Muniment of Title
One of three types of probate in Texas, Muniment of Title is unique to Texas and generally not understood by attorneys in other states. Because of that, it can be difficult to use when dealing with attorneys outside of the state, especially those that represent banks and other financial institutions.
What is Muniment of Title?
Muniment of title is a mechanism where a Decedent’s Will is filed for probate and the Court recognizes the Will but does not appoint an executor or administrator to administer the Estate. Rather, once the Court signs its Order establishing the Will as the Decedent’s true last Will, a certified copy of the Will and the Court’s Order can be used to transfer title in any property owned by the Decedent to those people listed in his Will. The Will and the Order serve as an equivalent to a new deed to any real estate.
A Muniment of Title:
- Provides for a streamlined probate process
- Only applies when filing a Will for probate
- Does not require the appointment of an administrator or executor
Is the only mechanism by which you can probate a Will more than 4 years after the Decedent’s death.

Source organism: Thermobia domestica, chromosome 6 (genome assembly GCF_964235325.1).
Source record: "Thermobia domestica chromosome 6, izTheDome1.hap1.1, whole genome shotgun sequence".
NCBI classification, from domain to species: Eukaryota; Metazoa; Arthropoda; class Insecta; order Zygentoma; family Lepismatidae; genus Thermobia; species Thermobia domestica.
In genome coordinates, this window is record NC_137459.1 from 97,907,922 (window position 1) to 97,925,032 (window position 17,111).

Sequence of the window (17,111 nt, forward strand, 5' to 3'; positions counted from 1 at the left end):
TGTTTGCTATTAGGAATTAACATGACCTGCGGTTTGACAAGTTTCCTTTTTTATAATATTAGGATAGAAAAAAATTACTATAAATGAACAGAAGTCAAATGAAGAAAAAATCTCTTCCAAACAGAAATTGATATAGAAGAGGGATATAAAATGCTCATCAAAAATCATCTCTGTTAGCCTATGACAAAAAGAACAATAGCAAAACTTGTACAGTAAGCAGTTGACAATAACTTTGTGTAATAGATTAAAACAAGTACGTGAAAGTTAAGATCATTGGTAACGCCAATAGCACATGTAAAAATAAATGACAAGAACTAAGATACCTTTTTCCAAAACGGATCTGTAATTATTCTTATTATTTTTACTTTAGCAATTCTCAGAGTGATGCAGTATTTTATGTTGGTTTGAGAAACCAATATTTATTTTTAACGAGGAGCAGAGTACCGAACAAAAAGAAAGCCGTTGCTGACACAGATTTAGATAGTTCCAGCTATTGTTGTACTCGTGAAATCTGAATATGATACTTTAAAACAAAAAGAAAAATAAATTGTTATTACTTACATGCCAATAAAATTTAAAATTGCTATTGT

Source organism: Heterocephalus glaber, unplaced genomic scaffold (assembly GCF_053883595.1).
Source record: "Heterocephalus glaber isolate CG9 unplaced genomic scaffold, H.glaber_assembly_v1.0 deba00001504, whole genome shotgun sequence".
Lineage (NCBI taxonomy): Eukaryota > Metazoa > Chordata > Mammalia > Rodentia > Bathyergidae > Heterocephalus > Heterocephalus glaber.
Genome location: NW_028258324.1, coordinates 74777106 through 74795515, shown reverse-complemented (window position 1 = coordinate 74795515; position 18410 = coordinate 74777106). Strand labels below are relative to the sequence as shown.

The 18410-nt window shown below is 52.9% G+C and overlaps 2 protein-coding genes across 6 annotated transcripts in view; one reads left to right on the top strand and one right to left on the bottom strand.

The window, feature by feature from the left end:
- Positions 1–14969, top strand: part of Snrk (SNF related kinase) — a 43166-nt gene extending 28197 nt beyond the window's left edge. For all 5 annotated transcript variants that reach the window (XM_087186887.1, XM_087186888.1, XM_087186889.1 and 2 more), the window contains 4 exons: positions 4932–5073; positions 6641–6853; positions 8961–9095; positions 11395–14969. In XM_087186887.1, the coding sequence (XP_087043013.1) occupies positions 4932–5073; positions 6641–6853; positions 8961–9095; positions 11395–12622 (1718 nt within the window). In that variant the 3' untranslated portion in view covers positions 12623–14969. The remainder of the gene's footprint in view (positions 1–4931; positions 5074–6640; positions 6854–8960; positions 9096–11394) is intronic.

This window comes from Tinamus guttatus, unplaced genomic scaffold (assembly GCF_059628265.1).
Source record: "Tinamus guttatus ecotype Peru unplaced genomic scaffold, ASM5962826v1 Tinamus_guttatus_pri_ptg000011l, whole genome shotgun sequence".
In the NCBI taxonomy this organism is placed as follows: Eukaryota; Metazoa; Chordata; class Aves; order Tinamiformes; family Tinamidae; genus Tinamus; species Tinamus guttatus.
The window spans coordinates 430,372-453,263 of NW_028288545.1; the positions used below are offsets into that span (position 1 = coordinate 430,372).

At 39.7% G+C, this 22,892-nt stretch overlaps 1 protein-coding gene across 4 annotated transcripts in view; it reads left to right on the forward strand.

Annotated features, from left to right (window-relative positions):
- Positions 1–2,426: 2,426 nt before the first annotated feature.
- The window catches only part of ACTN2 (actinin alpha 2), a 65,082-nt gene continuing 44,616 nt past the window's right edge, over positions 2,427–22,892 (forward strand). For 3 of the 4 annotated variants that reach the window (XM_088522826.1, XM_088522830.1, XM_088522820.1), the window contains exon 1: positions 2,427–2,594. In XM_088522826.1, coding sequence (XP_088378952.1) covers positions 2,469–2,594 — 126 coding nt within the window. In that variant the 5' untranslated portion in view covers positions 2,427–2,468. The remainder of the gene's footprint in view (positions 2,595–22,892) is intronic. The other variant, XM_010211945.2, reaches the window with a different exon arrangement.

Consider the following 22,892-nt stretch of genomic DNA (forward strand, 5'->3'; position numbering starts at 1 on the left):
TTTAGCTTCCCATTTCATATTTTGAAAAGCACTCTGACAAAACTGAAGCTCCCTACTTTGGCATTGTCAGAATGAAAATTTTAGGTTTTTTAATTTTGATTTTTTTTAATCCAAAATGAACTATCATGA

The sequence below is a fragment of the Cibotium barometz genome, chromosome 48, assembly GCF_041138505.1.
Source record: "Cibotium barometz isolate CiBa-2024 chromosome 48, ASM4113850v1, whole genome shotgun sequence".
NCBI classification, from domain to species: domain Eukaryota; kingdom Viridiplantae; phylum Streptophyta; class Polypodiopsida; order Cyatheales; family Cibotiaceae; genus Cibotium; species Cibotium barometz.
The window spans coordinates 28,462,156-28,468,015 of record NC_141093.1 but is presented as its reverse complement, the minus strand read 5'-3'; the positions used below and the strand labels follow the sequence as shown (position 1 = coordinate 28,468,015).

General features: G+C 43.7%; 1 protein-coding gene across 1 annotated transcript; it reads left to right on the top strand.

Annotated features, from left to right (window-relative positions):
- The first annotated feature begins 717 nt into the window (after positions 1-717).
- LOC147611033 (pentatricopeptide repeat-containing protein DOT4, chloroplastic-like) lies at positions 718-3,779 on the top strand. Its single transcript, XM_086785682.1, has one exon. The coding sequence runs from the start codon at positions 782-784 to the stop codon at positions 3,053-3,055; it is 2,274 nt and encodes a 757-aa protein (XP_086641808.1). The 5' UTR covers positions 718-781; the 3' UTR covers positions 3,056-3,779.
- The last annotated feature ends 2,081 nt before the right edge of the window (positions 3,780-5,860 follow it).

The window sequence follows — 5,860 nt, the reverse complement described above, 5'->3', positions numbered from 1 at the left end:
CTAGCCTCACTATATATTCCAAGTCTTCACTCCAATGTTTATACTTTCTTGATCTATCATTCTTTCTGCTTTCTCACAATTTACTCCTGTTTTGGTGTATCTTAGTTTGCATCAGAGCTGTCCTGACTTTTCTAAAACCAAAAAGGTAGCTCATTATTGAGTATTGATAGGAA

Filing a Will for Probate After the 4-Year Deadline
As noted under Probate FAQs, a Will must be filed for probate within 4 years of the Decedent’s date of death. However, the Texas Estates Code creates a small exception for Wills filed as a muniment of title. If the person filing the Will is determined to have not been at fault in not bringing the Will for probate within the 4 years, then the Court can recognize the Will through a muniment of title only.
Issues with Probating a Will as a Muniment of Title
The muniment of title method is most effectively used when the estate consists solely of real estate. If, however, the estate includes bank accounts or brokerage accounts, experience tells us that out-of-state attorneys representing those banks and financial institutions do not understand this Texas concept.
The attorneys will, many times, require us to convert the administration to either a dependent or an independent administration. While the muniment of title can be less costly than the traditional methods of probate, it becomes much more costly if you are required to convert it because of issues with a bank or financial institution.
Muniment of Title is Not Always an Option
Muniment of title has no application if the Decedent died without leaving a valid Will. (In the case where someone died without a Will and you prefer to avoid the formal probate of the estate, see the Alternatives to Probate.)
Likewise, muniment of title is not available if there are outstanding debts owed by the Decedent, unless those debts are secured by real property.
Contact an Experienced Probate Attorney
If you have questions about filing a will for probate as a muniment of title, or you are unsure what type of probate is best for your circumstance, and you would like to discuss the case with an experience probate attorney in Texas, contact Ford + Bergner.